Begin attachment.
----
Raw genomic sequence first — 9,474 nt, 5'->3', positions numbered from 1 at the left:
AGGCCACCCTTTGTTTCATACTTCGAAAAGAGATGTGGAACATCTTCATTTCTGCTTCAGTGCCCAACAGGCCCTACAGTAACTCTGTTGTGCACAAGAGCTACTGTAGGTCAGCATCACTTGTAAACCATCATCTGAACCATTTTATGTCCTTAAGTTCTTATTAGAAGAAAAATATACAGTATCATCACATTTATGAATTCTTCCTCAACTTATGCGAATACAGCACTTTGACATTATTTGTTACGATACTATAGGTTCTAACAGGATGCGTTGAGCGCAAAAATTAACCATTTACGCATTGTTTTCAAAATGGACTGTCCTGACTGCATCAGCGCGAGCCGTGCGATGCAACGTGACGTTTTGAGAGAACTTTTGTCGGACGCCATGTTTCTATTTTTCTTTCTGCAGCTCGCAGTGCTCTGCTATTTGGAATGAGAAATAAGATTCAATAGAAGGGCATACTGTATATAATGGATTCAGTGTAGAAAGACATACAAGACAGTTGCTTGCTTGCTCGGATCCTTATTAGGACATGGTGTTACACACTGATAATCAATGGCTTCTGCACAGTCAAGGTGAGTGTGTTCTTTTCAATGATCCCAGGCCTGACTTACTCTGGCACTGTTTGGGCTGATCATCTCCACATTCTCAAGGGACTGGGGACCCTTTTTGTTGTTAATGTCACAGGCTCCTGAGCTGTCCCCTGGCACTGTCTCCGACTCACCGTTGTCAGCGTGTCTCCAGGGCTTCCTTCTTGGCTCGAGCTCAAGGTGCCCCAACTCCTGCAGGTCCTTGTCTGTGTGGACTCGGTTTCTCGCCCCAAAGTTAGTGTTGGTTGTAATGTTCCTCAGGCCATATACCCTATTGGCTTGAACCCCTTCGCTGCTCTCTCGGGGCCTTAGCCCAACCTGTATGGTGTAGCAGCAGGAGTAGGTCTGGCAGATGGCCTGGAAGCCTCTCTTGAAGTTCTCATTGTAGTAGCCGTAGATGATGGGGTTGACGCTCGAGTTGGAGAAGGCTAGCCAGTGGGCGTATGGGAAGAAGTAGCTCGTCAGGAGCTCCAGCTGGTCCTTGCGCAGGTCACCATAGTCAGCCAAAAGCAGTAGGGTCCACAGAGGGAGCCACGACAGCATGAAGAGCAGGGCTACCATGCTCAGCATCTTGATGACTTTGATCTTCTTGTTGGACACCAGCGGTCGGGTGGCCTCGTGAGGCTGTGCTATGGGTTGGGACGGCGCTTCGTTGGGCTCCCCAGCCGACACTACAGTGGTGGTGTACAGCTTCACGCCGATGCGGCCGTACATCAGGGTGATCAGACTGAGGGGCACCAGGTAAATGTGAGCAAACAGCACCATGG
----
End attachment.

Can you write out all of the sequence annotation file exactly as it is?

Raw genomic sequence first — 9,474 nt, 5'->3', positions numbered from 1 at the left:
AGGCCACCCTTTGTTTCATACTTCGAAAAGAGATGTGGAACATCTTCATTTCTGCTTCAGTGCCCAACAGGCCCTACAGTAACTCTGTTGTGCACAAGAGCTACTGTAGGTCAGCATCACTTGTAAACCATCATCTGAACCATTTTATGTCCTTAAGTTCTTATTAGAAGAAAAATATACAGTATCATCACATTTATGAATTCTTCCTCAACTTATGCGAATACAGCACTTTGACATTATTTGTTACGATACTATAGGTTCTAACAGGATGCGTTGAGCGCAAAAATTAACCATTTACGCATTGTTTTCAAAATGGACTGTCCTGACTGCATCAGCGCGAGCCGTGCGATGCAACGTGACGTTTTGAGAGAACTTTTGTCGGACGCCATGTTTCTATTTTTCTTTCTGCAGCTCGCAGTGCTCTGCTATTTGGAATGAGAAATAAGATTCAATAGAAGGGCATACTGTATATAATGGATTCAGTGTAGAAAGACATACAAGACAGTTGCTTGCTTGCTCGGATCCTTATTAGGACATGGTGTTACACACTGATAATCAATGGCTTCTGCACAGTCAAGGTGAGTGTGTTCTTTTCAATGATCCCAGGCCTGACTTACTCTGGCACTGTTTGGGCTGATCATCTCCACATTCTCAAGGGACTGGGGACCCTTTTTGTTGTTAATGTCACAGGCTCCTGAGCTGTCCCCTGGCACTGTCTCCGACTCACCGTTGTCAGCGTGTCTCCAGGGCTTCCTTCTTGGCTCGAGCTCAAGGTGCCCCAACTCCTGCAGGTCCTTGTCTGTGTGGACTCGGTTTCTCGCCCCAAAGTTAGTGTTGGTTGTAATGTTCCTCAGGCCATATACCCTATTGGCTTGAACCCCTTCGCTGCTCTCTCGGGGCCTTAGCCCAACCTGTATGGTGTAGCAGCAGGAGTAGGTCTGGCAGATGGCCTGGAAGCCTCTCTTGAAGTTCTCATTGTAGTAGCCGTAGATGATGGGGTTGACGCTCGAGTTGGAGAAGGCTAGCCAGTGGGCGTATGGGAAGAAGTAGCTCGTCAGGAGCTCCAGCTGGTCCTTGCGCAGGTCACCATAGTCAGCCAAAAGCAGTAGGGTCCACAGAGGGAGCCACGACAGCATGAAGAGCAGGGCTACCATGCTCAGCATCTTGATGACTTTGATCTTCTTGTTGGACACCAGCGGTCGGGTGGCCTCGTGAGGCTGTGCTATGGGTTGGGACGGCGCTTCGTTGGGCTCCCCAGCCGACACTACAGTGGTGGTGTACAGCTTCACGCCGATGCGGCCGTACATCAGGGTGATCAGACTGAGGGGCACCAGGTAAATGTGAGCAAACAGCACCATGG